HHS ISSUES FINAL BREACH NOTIFICATION RULES – The end of “no harm, no foul”?
Last week the Department of Health and Human Services (HHS) issued its long-awaited “Final Rule”[.pdf] meant to strengthen various HIPAA/HITECH privacy and security rules related to individuals’ health information. The 563 pages of federal regulations contain numerous rule modifications. Notably with respect to the scope of this Blog, there are significant changes to the Breach Notification Rule for protected health information (PHI).
When originally issued as an “interim final rule” in 2009, the Breach Notification Rule included a risk of harm assessment for determining whether protected health information had been compromised in a breach incident. Specifically, the interim rule stated:
“compromises the security or privacy of the protected health information means poses a significant risk of financial, reputational, or other harm to the individual.”
Thus, covered entities under HIPAA had been able to conduct a risk of harm analysis focusing on the individuals potentially affected by a breach, when assessing whether a breach had occurred. This subjective standard certainly could be helpful to an organization if it was inclined to lean towards a determination that a particular incident involving PHI did not trigger notification obligations. Now, however, this potential “never mind” no longer exists.
Rather, under the final rule, HHS has clarified that the impermissible use or disclosure of PHI is PRESUMED to be a breach unless the covered entity demonstrates that there is a low probability that the PHI has been compromised. The new regulations include 4 factors for an entity to use in conducting such a risk assessment:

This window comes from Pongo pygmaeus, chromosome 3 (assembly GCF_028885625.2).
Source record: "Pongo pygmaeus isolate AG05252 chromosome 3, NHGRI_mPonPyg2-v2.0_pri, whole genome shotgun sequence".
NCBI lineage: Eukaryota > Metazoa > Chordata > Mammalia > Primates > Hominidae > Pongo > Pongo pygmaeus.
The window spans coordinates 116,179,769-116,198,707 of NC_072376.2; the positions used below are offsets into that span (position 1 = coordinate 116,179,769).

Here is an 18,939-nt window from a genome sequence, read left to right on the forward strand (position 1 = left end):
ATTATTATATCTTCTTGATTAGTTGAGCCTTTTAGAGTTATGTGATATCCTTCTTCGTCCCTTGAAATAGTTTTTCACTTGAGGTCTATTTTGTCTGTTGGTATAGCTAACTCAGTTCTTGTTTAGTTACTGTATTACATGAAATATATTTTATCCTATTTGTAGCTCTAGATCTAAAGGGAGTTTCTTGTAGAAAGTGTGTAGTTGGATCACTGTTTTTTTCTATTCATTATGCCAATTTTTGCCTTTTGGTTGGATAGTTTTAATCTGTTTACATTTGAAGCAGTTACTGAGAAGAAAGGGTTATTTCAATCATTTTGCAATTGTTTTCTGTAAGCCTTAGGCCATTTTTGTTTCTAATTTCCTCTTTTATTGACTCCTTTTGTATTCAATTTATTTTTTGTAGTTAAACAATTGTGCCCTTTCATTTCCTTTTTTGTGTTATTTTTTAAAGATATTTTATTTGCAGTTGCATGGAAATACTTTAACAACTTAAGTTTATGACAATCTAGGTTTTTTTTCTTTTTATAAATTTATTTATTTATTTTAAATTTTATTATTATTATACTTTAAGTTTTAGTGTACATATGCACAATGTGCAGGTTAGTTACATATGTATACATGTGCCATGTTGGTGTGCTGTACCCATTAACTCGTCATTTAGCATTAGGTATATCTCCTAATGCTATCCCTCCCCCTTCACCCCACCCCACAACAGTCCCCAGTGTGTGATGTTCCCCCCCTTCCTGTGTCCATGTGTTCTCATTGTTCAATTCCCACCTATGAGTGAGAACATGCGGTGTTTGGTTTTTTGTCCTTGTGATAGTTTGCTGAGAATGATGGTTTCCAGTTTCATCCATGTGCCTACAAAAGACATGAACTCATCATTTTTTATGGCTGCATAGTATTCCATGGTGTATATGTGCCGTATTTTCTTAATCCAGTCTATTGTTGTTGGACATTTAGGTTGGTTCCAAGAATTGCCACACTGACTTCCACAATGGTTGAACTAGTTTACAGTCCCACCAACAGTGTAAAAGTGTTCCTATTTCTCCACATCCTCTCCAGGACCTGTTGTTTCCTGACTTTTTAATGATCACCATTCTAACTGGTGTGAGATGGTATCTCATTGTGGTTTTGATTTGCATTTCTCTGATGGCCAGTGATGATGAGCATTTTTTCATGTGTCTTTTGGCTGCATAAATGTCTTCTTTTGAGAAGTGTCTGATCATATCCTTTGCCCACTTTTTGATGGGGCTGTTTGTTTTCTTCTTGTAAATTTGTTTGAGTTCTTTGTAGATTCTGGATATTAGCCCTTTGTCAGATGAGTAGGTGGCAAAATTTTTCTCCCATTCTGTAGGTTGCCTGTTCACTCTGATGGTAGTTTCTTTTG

- The nature and extent of the PHI involved, including the types of identifiers and the likelihood of re-identification;
- The unauthorized person who used the PHI or to whom the disclosure was made;
- Whether the PHI was actually acquired or viewed; and
- The extent to which the risk to the PHI has been mitigated.
In other words, the focus of any risk assessment after a potential breach has moved from the point of view of whether individuals were harmed, to instead considering factors related to the PHI itself. While it remains to be seen how these new risk assessment rules will play out, it certainly appears that HHS has intentionally lowered the bar for reportable incidents.
Whether focusing on PHI (data), instead of individuals, is a good thing is certainly debateable and the new rule is likely to lead to many more PHI incidents where breach notification obligations are triggered. If the goal is to ensure the privacy and security of PHI, perhaps the threshold lowering is meant to make covered entities and business associates pay more attention.
Of course, cynics may point out that the new rules simply increase the power of a government agency, but fail to adequately take into account the actual impact on individuals. In other words, no harm no foul, may no longer apply when it comes to the Breach Notification Rule.
Note that the effective date of the final rule is technically March 26, 2013. However, Covered Entities and Business Associates have until September 23, 2013 to comply with the requirements of the final rule.